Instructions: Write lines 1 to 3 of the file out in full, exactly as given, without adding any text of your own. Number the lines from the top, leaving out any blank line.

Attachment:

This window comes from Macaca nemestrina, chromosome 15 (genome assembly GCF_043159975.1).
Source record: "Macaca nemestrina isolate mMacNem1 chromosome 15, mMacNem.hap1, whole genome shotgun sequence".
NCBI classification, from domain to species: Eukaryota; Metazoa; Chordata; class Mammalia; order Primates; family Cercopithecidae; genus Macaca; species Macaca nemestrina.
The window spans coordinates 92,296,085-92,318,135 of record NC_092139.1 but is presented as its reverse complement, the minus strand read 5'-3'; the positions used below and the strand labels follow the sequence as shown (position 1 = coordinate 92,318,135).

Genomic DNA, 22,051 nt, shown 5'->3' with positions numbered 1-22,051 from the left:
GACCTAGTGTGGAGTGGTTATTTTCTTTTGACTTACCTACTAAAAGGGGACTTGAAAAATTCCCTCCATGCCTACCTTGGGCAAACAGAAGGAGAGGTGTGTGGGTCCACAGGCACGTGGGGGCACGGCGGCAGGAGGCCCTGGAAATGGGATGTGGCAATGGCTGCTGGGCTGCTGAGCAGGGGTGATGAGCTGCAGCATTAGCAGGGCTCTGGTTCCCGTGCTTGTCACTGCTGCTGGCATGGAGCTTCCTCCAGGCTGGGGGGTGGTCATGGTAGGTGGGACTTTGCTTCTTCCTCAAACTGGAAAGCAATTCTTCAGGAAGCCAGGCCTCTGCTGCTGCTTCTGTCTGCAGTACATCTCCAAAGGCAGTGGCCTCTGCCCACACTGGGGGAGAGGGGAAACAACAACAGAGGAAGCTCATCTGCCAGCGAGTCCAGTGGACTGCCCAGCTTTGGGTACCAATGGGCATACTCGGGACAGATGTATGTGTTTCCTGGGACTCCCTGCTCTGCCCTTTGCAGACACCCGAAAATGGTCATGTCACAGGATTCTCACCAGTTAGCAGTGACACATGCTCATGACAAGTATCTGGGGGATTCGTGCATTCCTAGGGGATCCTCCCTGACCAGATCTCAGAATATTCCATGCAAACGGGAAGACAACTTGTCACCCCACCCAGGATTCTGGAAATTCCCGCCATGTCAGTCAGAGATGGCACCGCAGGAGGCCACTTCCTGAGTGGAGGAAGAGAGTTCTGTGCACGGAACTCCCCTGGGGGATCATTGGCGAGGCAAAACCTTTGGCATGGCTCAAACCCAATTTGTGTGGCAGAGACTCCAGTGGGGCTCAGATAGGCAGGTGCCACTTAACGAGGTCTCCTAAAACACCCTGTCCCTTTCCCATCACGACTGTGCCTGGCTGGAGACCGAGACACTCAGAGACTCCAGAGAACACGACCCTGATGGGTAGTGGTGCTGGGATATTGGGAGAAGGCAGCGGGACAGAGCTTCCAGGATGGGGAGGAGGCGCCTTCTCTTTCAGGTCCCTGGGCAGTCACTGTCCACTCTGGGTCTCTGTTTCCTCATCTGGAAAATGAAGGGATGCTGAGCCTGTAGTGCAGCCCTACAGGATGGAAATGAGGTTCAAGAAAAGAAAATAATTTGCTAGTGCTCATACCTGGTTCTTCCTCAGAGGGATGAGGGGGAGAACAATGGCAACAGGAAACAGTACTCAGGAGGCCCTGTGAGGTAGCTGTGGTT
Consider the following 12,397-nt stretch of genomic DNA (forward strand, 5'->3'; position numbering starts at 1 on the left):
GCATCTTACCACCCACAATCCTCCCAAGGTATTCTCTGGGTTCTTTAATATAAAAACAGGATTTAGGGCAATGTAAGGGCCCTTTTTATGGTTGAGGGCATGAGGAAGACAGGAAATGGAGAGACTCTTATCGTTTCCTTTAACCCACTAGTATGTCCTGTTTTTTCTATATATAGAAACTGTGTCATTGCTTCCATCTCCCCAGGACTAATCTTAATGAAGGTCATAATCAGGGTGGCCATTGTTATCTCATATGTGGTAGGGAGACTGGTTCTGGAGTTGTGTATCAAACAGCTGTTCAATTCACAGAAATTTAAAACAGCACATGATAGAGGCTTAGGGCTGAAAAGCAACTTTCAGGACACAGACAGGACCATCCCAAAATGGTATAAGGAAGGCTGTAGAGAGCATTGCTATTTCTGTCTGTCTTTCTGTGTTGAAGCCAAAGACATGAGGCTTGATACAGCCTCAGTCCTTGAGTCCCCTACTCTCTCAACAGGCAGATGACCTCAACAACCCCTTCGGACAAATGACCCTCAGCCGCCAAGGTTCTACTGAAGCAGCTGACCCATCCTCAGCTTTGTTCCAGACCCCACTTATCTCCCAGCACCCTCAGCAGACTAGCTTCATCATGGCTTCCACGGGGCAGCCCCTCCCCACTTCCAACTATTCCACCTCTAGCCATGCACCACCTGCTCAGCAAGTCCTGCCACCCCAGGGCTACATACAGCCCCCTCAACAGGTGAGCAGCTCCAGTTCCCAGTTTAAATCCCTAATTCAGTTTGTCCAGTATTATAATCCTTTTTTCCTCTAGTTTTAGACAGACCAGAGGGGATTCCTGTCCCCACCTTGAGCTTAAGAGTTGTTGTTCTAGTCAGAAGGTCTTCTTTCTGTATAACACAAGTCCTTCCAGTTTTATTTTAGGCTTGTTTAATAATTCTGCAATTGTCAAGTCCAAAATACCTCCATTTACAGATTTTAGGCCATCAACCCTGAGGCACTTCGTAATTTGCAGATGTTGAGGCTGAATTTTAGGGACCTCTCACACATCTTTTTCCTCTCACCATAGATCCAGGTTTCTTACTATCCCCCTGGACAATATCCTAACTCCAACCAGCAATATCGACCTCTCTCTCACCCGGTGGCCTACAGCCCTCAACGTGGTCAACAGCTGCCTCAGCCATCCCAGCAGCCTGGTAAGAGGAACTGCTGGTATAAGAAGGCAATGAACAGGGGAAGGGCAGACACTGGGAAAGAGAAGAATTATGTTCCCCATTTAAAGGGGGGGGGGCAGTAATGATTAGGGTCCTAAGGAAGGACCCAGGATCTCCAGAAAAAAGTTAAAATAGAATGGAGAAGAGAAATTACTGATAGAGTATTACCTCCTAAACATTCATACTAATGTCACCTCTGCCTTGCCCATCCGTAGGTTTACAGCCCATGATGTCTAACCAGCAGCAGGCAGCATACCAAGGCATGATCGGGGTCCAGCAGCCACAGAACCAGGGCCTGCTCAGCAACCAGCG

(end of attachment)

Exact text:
This window comes from Macaca nemestrina, chromosome 15 (genome assembly GCF_043159975.1).
Source record: "Macaca nemestrina isolate mMacNem1 chromosome 15, mMacNem.hap1, whole genome shotgun sequence".
NCBI classification, from domain to species: Eukaryota; Metazoa; Chordata; class Mammalia; order Primates; family Cercopithecidae; genus Macaca; species Macaca nemestrina.